Daily Thoughts, March 27, 2011
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We are struggling with one of our vendors.  It is an important relationship that is not working as well as we expected or hoped.  Over the past year, we have meet, had workshops, and held reviews.  The meetings have ranged from complementary to collegial to near adversarial.  As we evaluated our actions and the outcomes, it is clear that in the context of whatever improvements have been made, there is much more that could and should be different.

As we discussed our options, someone suggested that we should look at the situation from the vendor’s perspective.  It only for greater understanding, we all agreed and the discussion took on a new kind of energy.  As we struggled through the various plausible explanations, the one that we kept coming back to was conflicts.  Conflicting demands were demanding the vendor’s attention.  This demand was taking the staff away from our needs to others.  There were a variety of demands and sources, yet the logic behind the observation was compelling.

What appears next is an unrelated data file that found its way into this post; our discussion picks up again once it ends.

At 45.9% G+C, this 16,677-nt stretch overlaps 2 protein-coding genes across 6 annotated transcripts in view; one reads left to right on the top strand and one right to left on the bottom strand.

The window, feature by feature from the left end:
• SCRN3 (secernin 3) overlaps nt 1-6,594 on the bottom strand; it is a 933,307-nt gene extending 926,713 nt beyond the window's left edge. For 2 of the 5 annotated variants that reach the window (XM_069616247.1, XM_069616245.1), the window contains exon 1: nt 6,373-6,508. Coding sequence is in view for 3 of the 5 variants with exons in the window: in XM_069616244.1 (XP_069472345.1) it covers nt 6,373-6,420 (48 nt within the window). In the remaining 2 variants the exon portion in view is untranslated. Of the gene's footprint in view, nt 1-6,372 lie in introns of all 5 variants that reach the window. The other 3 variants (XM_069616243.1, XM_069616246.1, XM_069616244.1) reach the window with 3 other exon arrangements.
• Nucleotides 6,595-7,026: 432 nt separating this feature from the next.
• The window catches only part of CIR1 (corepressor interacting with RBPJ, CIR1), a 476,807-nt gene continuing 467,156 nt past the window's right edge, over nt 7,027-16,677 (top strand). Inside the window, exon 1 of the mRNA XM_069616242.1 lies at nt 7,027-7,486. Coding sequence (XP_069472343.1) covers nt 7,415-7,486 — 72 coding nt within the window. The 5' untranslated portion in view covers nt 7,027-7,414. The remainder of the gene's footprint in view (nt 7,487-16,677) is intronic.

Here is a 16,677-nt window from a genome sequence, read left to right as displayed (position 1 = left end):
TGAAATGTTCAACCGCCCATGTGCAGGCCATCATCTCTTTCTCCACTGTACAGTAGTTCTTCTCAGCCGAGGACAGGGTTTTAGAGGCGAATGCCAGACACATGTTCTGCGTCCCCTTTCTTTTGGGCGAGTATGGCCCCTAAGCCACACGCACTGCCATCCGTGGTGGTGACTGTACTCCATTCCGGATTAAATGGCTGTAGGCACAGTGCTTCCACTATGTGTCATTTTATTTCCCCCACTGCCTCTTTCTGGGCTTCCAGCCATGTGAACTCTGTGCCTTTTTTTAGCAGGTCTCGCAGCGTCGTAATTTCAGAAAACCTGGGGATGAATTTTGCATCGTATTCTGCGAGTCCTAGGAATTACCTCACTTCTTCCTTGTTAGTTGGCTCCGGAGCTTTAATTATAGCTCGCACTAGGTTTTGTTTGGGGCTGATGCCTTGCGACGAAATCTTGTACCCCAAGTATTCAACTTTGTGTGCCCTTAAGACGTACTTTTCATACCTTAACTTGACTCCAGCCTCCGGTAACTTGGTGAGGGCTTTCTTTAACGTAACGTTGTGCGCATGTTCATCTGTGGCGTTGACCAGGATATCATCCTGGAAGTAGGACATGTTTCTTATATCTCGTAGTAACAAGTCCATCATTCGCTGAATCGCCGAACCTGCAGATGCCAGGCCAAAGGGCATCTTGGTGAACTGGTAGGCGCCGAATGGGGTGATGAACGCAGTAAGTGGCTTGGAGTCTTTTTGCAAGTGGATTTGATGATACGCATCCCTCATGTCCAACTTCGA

We acknowledged that there were other factors.  Systems and processes could be improved.  Capabilities could be expanded.  As we went through all the others contributors, we kept coming back to the fact that unless the vendor’s response to competing demands changed, nothing would be different.

Being candid about this presents a problem.  The solution is out of our control.  We can help, but we cannot do all the work.  It takes two.

I walked away realizing that our analysis applies to my life.  Life and simplicity are not enemies.  They can come together.  I know that I miss or ignore this reality. A writer observed that “when you’re unmarried, you’re free to concentrate on simply pleasing the Master.  Marriage involves you in all the nuts and bolts of domestic life and in wanting to please your spouse, leading to so many more demands on your attention.”  (1 Corinthians 7.33)  Life can be demanding.  Yet simplicity can shape one’s priorities.  One can accept one’s limitations.  The rest will follow.  The process will not always be easy.  It will open opportunities.

March 26, 2011
March 28, 2011